PlayStation (Games)

Sony Tries To Remove News Articles About PlayStation 4 Slim Leak From The Internet (techdirt.com) 85

Sony is expected to announce two new PlayStation 4 consoles at a scheduled event on September 7th in New York City, but as that date nears more leaks of the consoles have emerged. The most recent leak appears to show the upcoming PlayStation 4 Slim, which Sony is trying to remove from the internet by taking down news articles from social media accounts about the leak. Erik Kain via @erikkain on Twitter tweeted (Tweet no longer exists): "Sony issued a takedown and had this post removed from my Facebook page: https://t.co/fIjP0buTdY (Warning: may be paywalled)." Techdirt reports: "[The Forbes post] references the work Eurogamer did in visiting the leaker of the image to confirm the console is for real (it is), as well as generating its own image and even video of the console working for its story on the leak. But if you go today to the Eurogamer post about the leak, the video has been replaced by the following update. UPDATE, 7.30pm: Upon taking legal advice, we have removed the video previously referenced in this article. Left unsaid is whether or not any contact had been made by Sony with Eurogamer, thus prompting this 'legal advice,' but one can imagine that being the case, particularly given Sony's threats to social media users sharing images and reporting of Sony leaks and, more to the point, threats against any media that might report on those leaks."
Patents

US Trade Judge Clears Fitbit of Stealing Jawbone's Trade Secrets (reuters.com) 13

An anonymous reader quotes a report from Reuters: Fitbit did not steal rival Jawbone's trade secrets, a U.S. International Trade Commission judge ruled on Tuesday, dashing Jawbone's hopes of securing an import ban against Fitbit's wearable fitness tracking devices. The judge, Dee Lord, said that there had been no violation of the Tariff Act, which gives the commission the power to block products that infringe U.S. intellectual property, because "no party has been shown to have misappropriated any trade secret." The ruling means Jawbone comes away with nothing from a complaint it filed with the trade agency in July 2015, accusing Fitbit of infringing six patents and poaching employees who took with them confidential data about Jawbone's business, such as plans, supply chains and technical details. Jawbone first sued Fitbit last year over trade secret violations in California state court, where the case is still pending. The companies, both based in San Francisco, are also litigating over patents in federal court.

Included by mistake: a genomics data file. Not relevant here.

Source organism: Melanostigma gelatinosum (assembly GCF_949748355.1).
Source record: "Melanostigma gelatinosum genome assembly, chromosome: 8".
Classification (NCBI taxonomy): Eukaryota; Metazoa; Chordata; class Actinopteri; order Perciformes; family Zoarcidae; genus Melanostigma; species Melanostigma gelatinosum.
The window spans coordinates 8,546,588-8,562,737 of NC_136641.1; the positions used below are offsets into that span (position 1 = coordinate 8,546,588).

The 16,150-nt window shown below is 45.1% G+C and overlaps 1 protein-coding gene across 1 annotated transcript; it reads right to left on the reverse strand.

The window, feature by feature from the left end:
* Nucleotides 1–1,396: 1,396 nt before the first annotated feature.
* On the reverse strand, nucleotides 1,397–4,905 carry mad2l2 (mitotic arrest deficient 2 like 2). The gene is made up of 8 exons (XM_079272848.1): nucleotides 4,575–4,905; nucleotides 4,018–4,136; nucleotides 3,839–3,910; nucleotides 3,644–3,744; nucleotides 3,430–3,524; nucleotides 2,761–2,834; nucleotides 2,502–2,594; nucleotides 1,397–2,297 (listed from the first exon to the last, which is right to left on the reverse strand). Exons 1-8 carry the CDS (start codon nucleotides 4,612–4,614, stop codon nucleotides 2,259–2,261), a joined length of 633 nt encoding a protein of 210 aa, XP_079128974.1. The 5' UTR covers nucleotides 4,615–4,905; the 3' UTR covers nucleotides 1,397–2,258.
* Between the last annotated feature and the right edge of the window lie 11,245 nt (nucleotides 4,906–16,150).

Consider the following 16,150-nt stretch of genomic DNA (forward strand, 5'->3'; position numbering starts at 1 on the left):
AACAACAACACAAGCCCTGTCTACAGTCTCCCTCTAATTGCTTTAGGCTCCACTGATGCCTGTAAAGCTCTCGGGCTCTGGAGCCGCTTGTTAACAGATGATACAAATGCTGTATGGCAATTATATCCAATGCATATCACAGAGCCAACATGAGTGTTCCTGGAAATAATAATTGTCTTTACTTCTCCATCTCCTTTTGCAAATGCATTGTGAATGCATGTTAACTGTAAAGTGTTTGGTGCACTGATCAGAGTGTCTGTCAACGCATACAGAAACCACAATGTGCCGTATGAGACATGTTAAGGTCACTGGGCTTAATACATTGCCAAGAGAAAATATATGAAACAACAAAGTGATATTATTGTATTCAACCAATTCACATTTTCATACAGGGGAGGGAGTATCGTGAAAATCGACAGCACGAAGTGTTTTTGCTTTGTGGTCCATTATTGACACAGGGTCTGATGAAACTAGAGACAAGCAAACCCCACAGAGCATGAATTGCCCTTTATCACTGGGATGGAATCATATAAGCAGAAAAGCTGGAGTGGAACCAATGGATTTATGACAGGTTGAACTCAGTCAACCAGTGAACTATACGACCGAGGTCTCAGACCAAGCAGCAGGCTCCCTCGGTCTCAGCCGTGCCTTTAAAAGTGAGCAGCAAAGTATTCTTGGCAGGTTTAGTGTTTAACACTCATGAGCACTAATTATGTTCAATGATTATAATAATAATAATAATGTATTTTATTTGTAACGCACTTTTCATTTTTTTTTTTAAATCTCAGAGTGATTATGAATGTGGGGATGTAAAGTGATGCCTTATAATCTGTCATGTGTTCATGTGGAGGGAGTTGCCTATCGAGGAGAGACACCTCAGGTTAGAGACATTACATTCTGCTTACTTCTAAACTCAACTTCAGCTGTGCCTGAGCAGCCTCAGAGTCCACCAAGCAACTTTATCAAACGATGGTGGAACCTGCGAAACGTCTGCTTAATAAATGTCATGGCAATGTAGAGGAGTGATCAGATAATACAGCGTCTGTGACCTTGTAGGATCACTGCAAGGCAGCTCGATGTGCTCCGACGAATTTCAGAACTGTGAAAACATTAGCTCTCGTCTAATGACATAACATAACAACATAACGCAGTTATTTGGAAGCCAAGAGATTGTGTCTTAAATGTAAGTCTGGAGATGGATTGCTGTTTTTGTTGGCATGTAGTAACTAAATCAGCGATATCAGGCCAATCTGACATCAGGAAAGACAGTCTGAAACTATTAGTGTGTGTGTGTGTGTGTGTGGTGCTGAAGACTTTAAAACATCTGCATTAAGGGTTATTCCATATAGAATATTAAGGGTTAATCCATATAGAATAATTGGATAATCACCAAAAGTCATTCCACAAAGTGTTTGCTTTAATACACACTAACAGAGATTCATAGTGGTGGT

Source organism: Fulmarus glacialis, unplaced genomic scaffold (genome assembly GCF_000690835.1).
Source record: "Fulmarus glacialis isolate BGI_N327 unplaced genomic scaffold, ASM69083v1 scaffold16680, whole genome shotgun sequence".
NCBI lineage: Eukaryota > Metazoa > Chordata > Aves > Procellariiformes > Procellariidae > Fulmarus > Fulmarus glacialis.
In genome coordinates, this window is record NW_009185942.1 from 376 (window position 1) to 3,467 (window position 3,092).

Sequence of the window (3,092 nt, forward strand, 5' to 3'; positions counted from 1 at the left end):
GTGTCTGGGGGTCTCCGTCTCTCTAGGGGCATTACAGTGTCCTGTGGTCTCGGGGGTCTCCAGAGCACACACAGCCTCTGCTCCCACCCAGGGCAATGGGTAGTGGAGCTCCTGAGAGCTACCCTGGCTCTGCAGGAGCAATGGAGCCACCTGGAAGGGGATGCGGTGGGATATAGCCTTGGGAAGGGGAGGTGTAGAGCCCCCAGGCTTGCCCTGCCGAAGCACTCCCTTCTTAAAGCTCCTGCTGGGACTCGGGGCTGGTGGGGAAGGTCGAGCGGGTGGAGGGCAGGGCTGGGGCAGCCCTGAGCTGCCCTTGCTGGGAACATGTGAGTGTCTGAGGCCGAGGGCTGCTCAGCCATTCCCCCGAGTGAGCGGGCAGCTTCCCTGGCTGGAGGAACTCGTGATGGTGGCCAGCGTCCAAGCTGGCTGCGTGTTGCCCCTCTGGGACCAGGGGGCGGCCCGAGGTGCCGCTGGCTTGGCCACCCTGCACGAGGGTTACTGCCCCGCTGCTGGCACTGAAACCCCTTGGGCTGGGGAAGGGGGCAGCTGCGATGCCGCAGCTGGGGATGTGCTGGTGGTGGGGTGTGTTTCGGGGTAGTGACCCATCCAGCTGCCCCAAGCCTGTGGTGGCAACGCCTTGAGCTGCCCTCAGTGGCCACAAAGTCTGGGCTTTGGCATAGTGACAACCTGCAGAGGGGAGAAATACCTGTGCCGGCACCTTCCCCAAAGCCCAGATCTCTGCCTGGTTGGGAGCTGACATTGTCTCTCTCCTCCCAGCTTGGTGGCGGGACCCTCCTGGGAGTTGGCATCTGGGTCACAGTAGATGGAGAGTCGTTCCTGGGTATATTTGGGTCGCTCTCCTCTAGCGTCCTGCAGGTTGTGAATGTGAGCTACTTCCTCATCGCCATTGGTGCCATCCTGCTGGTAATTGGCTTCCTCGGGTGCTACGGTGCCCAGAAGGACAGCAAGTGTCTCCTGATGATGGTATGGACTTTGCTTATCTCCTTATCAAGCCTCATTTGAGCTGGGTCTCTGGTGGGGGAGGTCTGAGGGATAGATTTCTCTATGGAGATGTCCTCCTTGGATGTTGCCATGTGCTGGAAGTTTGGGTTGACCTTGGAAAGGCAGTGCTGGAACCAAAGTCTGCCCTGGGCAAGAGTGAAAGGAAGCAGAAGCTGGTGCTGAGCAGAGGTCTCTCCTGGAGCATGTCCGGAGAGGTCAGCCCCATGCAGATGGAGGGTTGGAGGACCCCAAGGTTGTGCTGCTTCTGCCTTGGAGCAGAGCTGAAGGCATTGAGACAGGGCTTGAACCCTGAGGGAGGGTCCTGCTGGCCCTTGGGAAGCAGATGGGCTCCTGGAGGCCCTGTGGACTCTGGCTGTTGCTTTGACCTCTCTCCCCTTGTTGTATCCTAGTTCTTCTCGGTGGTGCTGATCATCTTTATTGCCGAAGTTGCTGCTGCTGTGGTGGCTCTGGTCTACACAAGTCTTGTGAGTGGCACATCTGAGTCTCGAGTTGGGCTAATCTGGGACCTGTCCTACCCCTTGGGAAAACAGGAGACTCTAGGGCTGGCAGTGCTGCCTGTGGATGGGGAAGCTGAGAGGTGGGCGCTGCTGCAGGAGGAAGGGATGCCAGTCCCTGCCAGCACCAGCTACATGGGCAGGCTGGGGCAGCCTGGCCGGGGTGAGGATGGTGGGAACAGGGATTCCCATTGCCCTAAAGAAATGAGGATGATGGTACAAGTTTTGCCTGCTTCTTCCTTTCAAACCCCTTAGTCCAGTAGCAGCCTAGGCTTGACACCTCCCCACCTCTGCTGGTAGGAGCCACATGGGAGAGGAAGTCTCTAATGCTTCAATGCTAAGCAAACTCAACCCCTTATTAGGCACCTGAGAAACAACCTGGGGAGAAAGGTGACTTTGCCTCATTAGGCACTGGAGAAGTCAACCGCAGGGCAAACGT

Cellphones

Samsung Plans To Sell Refurbished High-End Smartphones In 2017 (reuters.com) 82

An anonymous reader quotes a report from Reuters: Samsung Electronics Co Ltd plans to launch a program to sell refurbished used versions of its premium smartphones as early as next year, a person with direct knowledge of the matter told Reuters. The world's top smartphone maker will refurbish high-end phones returned to the company by users who signed up for one-year upgrade programs in markets such as South Korea and the United States. Samsung would then re-sell these phones at a lower price, the person said, declining to be identified as the plan was not yet public. The person declined to say how big a discount the refurbished phones would be sold at, which markets the phones would be sold in or how many refurbished devices Samsung could sell. It was not clear to what extent the phones would be altered, but refurbished phones typically are fitted with parts such as a new casing or battery. Refurbished phones could help vendors such as Samsung boost their presence in emerging markets such as India, where high-end devices costing $800 or so are beyond most buyers. Samsung's refurbishment program, details of which the person said could be finalized as early as 2017, could help the firm generate revenue from dated high-end smartphones returned by users upgrading to newer versions.
Power

New Mexico Nuclear Accident Ranks Among the Costliest In US History (latimes.com) 318